This is the latest in my Spanish reading. The English translation is “The Things We Lost in the Fire.” This is a collection of short stories by an Argentinian author. My first comment is that Spanish in Argentina drops a lot more pronouns than what I’ve read before. I had to read the entire sentence and glean every hint from word endings to know who was doing what to whom. And lots of slang that Google Translate only guessed about half the time. I’ve been listening to an audio lecture series on language and I’m beginning to suspect that written fictional Spanish follows spoken language standards rather than the written (i.e., formal) style. It’s a free for all.
The stories are all set in Argentina in the last thirty or so years, focusing on the seamier side of life for average Argentinians rather than criminals – people struggling with day-to-day life in a nation with extreme income inequality and entire cities of homeless people. There’s also some black magic and gruesome child abuse. The characters are all seriously disturbed but not enough to be institutionalized and the stories are thus real downers (especially when read carefully to try and understand them). I would add that none of the stories have endings; the reader is left hanging with no conclusion – like the cliffhanger season finale of a popular TV show. The depiction of what people are thinking and dealing with on a daily basis is very well portrayed, however, especially when read in the native language of the region. Every story left me with a combination of sympathy and disgust for the plight of any rational person who might find themselves living under the circumstances portrayed in this book.
In general, I don’t like stories like those contained in this book, but I didn’t read it for entertainment. This is a gritty, realistic depiction of life in a developing country where frustration, superstition, inequality, and death are daily events. Just don’t read it if you want some kind of closure.
I’ve been stalling to write this review. The author is world renowned and this book was a New York Times bestseller. The rave reviews (printed in a special preface entitled “Praise for…”) filled four pages. I must be a Martian. I don’t know how all of those reviewers could have read the entire book, which is 820 pages; after all, this novel takes several days to read and they don’t get paid by the hour. I actually read the entire book at my usual slow pace and I understand it as well as anyone (without using literary jargon meant to confuse and obfuscate). I’m not going to pretend to know what the author was thinking when he wrote it; I’m only going to throw my two-cents-worth into the pot.
The book is grammatically well written and the copy editor did a good job. I only found a few typos and punctuation errors. The style (at first) leans heavily on interjections introduced through parenthetical sentences and even paragraphs, but then the style changes to less-evocative prose. That isn’t my main complaint, however; this book is nothing more than a thin treatment of childhood sexual abuse drowned by irrelevant details. The author was bored with the story before he finished it, and simply threw an ending together. (I don’t blame him.) (BTW these parenthetical sentences are examples of the style used in the first part of the book.)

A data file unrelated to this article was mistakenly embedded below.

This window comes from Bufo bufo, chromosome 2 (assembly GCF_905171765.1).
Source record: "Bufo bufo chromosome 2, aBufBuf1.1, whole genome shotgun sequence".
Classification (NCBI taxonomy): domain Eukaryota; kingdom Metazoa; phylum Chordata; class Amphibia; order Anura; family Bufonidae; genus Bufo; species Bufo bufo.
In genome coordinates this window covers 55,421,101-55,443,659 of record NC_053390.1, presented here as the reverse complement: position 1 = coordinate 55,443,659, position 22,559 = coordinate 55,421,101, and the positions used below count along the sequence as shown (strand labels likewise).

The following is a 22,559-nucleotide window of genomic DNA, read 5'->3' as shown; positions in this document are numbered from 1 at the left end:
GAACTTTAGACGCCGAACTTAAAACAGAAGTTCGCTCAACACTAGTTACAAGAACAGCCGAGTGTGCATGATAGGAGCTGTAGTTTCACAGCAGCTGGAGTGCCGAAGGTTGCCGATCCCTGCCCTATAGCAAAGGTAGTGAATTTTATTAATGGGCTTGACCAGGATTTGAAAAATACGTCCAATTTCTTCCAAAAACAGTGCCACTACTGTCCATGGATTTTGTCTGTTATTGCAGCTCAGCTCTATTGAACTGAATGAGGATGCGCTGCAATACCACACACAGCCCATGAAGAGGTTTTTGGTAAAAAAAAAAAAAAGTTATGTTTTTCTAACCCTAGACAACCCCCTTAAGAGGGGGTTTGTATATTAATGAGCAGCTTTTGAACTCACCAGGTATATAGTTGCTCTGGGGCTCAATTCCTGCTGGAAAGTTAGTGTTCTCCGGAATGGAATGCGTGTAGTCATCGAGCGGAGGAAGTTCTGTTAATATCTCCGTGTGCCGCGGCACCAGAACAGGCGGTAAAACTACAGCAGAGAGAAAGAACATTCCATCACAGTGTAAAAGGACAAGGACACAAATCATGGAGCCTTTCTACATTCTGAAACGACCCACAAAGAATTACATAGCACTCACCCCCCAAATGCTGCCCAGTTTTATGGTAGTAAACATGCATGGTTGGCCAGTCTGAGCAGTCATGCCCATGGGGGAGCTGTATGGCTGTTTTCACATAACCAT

If you want to learn about tattooing and the (sometimes real) people in the industry; acoustic organs; nineteenth century organ music; the geography of Scandinavian cities; the (imaginary?) life of a small boy in an all-girls school; wrestling; and a bizarre twist of several (imaginary) books and screenplays written by characters in the novel – this book is for you.
The plot got lost in the details and even the author apparently lost track because, when the central character finally found his estranged father (they’d never met), there was absolutely no explanation of what caused a deeply religious man, tattooed from neck to foot, to abandon his son, and (when he got older) to play the acoustic organ in a church before removing his clothes and exposing himself in public. To make the ending even less plausible, the central character (Jack Burns) is suddenly cured of years of sexual child abuse by people he trusted (not his family) and accepts his estranged biological father’s behavior as normal.
This book strains incredulity beyond the breaking point. It read like a never-ending Saturday Night Live skit and not one of the humorous ones. I think I laughed twice while reading it, but I can’t remember when because most of the book was filled with mind-numbing details about topics I couldn’t care less about, especially when presented in such excruciating detail. This book was published before social influencers had taken over, but I don’t think it matters. I’ve read several recent books that were recommended by the news media and they were just as bad as Until I Find You. Nothing has changed, only the medium.
Even if I didn’t have a policy of not reading more than one book by an author, I will never read ANYTHING by John Irving again; I can only speculate that screenplays based on his books (e.g., The World According to Garp and The Cypress House Rules) bore little resemblance to the books.
In summary, this book was as hard to read as The Divine Comedy, except it wasn’t written 700 year ago. I prayed for the ending, which was as much of a let-down as the entire book.